Tuesday, 16 December 2014

Best Microphone for Recording Vocals on Audio Books: Advice on Large Diaphragm Condenser Mic and Others

A vital piece of sound equipment the audio narrator is likely to need is the best quality microphone. This means not any microphone, but a particular kind. Different microphones will bring out varying qualities of the narrator’s voice. With this in mind, how does the audio book voice actor select the best mic for voice recording?

Basic Types of Microphones for Voice Acting

Condenser Mics for Voice Recording
Just because a microphone is of studio quality, does not mean it is the best for recording an audio book. A basic understanding of the types of mics out there will help with making the best choice.

Microphones come in all shapes and sizes, beginning with the liquid microphones, carbon, fibre optic moving onto ribbon microphones, condenser mics and crystal microphones. Nowadays, the choice can be broken down to basic types. These are either battery powered (external powered) or phantom power (internally powered). Some mics will connect to an audio interface via USB that transforms analog sounds to digital on the computer, others power via an XLR cable.

Large Diaphragm Dynamic Microphone

The large diaphragm mic is known as a ‘dynamic microphone’, since it requires no phantom power. When sound causes the diaphragm to fluctuate, an internal magnet or coil produces a small electrical current. The dynamic mic has an ‘end address capsule’ favored by field reporters or podcasters to cut out background noise. This mic is sensitive to local noise, but not background sounds. It is therefore ideal for rooms with sound echoes or where ambient noise such as birds or passing traffic could ruin the recording. Because the dynamic mic is not the most sensitive, a boost might be needed for the signal.

Beware, these types of mics are very ‘directional’ in that if the speaker shifts position, so will the sound. It is therefore important to speak centrally and directly into the mic without moving. The dynamic mic, being insensitive to background sounds, tends to bring out a booming quality to the voice, not ideal if the narrator has a deep voice already.

Studio Shotgun Microphone

The shotgun mic is a type of dynamic mic that has a large cigar-shaped head, often used on TV and film sets. This type of mic uses phantom power and is a little more sensitive than the dynamic mic. Background noise and echoes therefore must be kept to a minimum.

Cardioid Microphone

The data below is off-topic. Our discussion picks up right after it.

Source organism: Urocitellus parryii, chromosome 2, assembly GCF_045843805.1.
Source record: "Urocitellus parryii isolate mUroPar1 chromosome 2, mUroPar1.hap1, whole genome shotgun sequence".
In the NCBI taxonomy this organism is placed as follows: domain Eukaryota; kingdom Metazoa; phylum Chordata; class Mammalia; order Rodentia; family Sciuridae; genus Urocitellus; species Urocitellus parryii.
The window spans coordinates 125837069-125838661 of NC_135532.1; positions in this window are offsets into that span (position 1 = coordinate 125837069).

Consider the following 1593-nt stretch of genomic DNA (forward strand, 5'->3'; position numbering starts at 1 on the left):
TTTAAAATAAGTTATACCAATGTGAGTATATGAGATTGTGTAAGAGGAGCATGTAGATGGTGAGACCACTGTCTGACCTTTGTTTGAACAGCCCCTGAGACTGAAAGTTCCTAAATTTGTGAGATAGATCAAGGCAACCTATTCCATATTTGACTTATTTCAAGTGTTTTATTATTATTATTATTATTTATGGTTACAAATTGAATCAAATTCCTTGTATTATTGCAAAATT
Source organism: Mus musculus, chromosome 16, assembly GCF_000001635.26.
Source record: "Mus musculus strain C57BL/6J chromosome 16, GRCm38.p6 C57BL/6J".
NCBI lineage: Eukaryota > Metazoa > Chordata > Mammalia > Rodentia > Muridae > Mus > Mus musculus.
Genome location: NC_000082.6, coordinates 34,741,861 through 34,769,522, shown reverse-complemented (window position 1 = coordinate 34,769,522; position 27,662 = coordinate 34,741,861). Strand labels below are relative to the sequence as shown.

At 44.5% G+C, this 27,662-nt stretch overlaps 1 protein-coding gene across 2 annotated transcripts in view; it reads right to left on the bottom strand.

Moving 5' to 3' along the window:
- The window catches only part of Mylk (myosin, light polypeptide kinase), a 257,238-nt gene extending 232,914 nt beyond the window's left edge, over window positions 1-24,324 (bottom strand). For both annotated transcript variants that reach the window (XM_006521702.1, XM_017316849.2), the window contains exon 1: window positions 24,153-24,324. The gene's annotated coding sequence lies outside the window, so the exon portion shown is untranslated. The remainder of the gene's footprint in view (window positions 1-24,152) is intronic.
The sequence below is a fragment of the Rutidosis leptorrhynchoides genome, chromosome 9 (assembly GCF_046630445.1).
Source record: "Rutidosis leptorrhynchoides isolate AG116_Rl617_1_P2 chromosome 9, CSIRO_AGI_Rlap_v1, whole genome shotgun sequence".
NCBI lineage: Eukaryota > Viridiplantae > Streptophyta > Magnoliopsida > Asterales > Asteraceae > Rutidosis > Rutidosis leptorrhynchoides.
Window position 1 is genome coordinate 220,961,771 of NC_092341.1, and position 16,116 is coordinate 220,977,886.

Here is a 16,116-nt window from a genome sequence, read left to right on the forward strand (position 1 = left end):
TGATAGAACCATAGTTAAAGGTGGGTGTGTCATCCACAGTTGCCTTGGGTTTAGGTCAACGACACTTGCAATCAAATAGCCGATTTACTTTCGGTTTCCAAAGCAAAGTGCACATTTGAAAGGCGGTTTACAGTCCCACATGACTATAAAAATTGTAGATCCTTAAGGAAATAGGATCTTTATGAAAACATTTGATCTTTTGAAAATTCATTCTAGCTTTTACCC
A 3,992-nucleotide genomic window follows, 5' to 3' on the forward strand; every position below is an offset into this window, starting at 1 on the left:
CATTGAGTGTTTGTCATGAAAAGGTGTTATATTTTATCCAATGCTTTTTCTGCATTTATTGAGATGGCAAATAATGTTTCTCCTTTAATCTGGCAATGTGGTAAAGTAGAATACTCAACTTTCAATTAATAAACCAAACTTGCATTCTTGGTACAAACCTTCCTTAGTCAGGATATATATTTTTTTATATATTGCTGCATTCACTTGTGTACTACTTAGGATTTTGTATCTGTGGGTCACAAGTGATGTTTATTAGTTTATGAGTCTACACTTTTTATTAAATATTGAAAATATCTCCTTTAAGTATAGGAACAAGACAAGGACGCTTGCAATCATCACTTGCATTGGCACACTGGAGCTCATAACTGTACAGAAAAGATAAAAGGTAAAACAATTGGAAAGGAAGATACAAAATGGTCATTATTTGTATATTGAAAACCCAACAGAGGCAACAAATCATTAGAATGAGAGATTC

Shaped like the heart, hence the name, the cardioid mic is insensitive to ambient noise, like the dynamic mic just referred to, but eradicates sounds behind the mic, ideal for performing to a noisy audience.

Electret Microphone for Podcasts

The electrets mic is a type of condenser microphone, often small or built into cell phones, hands-free sets or Tablets. They are cheap to make and simple to use. Acceptable for podcasting or communicating with friends, but not for audio books.

The Large Diaphragm Condenser Microphone

The condenser mic is the favored choice by professional voice narrators for audiobooks and studio recording. This phantom-powered mic has a large head, picking up the smallest sound including echos in the room. Being sensitive, all nuances in the voice, including unwanted smacks and swallows will be detected. Sound is clear and highly defined. When using the large diaphragm condenser mic a dead room for recording is essential.

Best Microphones for Narrating AudioBooks

Don’t use a cheap microphone that might be OK for podcasting or skyping, but a proper studio condenser mic. The dynamic mic might be fitting for a room with echoes or background noise, but is very directional and being slightly insensitive, will bring out the baritone in the voice. The best mic for voice recording is the large diaphragm condenser mic.

Best Studio Condenser Microphones for Voice Recording

The Australian Rode NT1-A is highly regarded in studio recording, being an exceptionally sensitive mic, with clear signals. The Rode mic can also be found in a condenser microphone bundle, including phantom power, XLR cable, pop shield, shock mount and recording software, enabling the voice actor to get on with recording an audio book.

Ideal Condenser Mics for Home Recording Audio Books

Also great quality condenser mics can be found in the range made by Scarlett, MXL, Avant Electronics, Audio Technica, Shure, M-Audio and Behringer (Behringer is not quite professional quality, but excellent value for money).

Essential Microphone Accessories

To accompany the microphone, the voice artist will also need phantom power and XLR cable (if not supplied), pop screen, shock mount and microphone stand.

More Articles about Narrating Audio Books

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